Amnesty International, which says world leaders have failed more than a billion of the world's poorest people, will be unveiling a Maternal Death Clock in Times Square in the heart of New York on Monday to count maternal deaths around the globe while world leaders are meeting.

Maternal mortality remains unacceptably high and the clock will begin at 5,317,280, the number of women Amnesty says have died since the MDGs were adopted in September 2000. It predicted about 3,700 more will die during the summit, which ends Wednesday.

On the plus side, the Overseas Development Institute, a British think-tank, said Ghana outperformed all other countries in reducing hunger by nearly three-quarters, from 34 per cent in 1990 to 9 per cent in 2004. Vietnam reduced the proportion of people living on less than $1 a day from nearly 66 per cent to 20 per cent in just 14 years.

Ten African countries, including Ethiopia, Egypt, and post-conflict Angola, have halved their absolute poverty levels, Benin ranked in the top 10 in education improvements, and Angola and Niger significantly reduced child deaths.

On the minus side, Amnesty International said efforts in many countries fail to address the widespread discrimination women face in accessing food, water, sanitation and housing - especially in slums. It accused Kenya of ignoring the needs of women living in slums and Nigeria of evicting slum dwellers and driving them deeper into poverty.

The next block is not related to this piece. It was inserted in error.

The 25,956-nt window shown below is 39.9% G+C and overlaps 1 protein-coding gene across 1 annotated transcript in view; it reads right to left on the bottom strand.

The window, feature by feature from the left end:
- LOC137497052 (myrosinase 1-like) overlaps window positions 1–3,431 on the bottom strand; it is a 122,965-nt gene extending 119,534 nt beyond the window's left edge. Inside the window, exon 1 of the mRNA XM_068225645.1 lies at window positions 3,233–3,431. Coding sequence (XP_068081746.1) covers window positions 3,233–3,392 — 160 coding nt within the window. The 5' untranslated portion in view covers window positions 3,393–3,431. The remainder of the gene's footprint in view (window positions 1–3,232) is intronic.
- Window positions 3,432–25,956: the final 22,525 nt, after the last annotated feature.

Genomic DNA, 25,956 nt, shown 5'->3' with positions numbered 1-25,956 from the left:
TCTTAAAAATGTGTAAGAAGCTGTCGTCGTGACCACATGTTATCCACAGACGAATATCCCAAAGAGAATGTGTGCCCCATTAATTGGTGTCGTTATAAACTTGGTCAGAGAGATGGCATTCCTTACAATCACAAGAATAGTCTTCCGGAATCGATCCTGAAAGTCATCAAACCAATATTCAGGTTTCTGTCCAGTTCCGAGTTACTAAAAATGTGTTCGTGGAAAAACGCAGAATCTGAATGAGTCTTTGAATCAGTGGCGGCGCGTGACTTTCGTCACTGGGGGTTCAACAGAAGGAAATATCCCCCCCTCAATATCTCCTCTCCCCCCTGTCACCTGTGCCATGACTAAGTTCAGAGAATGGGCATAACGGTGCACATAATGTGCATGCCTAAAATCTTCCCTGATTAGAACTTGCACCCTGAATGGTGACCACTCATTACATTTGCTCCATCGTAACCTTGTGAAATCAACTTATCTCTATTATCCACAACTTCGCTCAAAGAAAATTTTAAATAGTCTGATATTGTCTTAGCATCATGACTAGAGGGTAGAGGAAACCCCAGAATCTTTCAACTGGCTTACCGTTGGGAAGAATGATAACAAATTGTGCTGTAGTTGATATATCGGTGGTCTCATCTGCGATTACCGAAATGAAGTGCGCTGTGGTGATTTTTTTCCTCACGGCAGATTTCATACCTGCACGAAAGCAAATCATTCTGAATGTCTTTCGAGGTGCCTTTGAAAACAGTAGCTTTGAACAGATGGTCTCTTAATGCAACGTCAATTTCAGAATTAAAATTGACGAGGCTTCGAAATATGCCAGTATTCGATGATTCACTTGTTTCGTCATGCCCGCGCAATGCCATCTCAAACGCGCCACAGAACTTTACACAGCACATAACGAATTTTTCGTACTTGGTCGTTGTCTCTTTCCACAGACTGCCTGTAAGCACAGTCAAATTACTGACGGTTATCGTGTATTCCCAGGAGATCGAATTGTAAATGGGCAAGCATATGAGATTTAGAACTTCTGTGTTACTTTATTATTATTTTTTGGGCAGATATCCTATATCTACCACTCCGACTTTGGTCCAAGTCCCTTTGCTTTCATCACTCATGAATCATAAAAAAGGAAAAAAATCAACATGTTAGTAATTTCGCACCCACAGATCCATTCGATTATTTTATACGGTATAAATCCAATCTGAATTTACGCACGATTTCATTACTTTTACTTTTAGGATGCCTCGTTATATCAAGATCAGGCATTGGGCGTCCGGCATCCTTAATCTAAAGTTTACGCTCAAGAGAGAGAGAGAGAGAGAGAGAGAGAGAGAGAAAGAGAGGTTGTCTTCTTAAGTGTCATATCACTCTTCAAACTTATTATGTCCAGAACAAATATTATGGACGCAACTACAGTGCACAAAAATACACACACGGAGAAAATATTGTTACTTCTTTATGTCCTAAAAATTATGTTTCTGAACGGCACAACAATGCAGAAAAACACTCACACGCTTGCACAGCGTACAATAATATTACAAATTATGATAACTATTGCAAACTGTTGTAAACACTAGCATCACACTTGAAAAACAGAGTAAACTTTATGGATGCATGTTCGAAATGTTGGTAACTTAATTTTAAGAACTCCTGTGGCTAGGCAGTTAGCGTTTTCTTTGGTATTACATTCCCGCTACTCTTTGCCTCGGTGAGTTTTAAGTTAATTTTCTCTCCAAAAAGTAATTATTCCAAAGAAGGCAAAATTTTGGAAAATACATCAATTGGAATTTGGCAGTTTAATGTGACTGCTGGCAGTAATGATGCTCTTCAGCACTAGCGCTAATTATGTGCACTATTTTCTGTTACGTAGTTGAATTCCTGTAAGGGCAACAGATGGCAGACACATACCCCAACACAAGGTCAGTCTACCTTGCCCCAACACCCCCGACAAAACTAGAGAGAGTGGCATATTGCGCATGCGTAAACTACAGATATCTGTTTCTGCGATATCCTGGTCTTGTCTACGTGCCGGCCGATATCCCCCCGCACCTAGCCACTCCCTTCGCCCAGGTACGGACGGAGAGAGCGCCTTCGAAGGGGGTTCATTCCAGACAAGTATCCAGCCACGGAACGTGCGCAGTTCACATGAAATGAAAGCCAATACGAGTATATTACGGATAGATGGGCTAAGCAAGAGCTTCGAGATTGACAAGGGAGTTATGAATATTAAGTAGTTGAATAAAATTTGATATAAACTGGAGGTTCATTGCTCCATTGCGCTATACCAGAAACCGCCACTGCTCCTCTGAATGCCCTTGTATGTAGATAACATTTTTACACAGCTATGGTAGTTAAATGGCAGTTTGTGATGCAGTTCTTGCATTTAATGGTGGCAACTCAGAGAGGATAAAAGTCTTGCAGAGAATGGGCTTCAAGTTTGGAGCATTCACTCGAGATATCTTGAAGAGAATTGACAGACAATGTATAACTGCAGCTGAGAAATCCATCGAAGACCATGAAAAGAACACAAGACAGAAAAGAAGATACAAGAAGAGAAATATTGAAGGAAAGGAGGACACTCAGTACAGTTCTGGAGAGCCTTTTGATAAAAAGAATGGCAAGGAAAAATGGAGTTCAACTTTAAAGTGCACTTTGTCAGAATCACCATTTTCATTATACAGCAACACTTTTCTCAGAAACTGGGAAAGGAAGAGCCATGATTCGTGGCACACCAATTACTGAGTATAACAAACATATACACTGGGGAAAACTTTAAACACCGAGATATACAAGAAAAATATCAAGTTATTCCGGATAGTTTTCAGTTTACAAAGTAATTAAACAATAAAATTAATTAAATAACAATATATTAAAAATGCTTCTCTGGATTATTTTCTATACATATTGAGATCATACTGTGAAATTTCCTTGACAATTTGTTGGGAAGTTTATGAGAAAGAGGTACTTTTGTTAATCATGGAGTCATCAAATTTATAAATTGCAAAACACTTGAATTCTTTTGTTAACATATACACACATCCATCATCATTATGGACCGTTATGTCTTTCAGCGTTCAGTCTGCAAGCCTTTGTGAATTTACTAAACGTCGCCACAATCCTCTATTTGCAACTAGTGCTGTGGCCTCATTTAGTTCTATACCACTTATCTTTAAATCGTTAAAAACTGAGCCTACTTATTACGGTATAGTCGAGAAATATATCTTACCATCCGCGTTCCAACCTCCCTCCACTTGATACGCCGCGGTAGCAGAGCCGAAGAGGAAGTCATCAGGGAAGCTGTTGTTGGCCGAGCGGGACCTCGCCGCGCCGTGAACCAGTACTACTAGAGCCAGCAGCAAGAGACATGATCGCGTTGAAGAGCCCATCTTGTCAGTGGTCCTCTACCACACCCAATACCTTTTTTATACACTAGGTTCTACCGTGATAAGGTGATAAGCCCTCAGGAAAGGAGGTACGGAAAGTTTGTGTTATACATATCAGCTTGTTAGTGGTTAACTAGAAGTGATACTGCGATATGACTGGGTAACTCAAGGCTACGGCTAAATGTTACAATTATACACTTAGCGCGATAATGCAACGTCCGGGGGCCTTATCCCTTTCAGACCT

Even if the main goal of reducing extreme poverty by half is achieved, the U.N. said nearly one billion people will still be living on less than $1.25 a day.

Sep 20, 2010

Ruling Moderate Party of Sweden draws double support of voters

The ruling Moderate Party of Sweden could draw a double  support of voters to its government  in the parliamentary election of the country held on Sunday. The electoral result shows the party achieved  30 percent voter's support in the election which is just double of 15 per cent gained in 2002.

"I have been clear ... We will not co-operate with or be made dependent on the Sweden Democrats," Fredrik Reinfeldt, the prime minister and leader of the ruling centre-right coalition, said after winning 172 seats in the 349-seat parliament, just three short of a majority.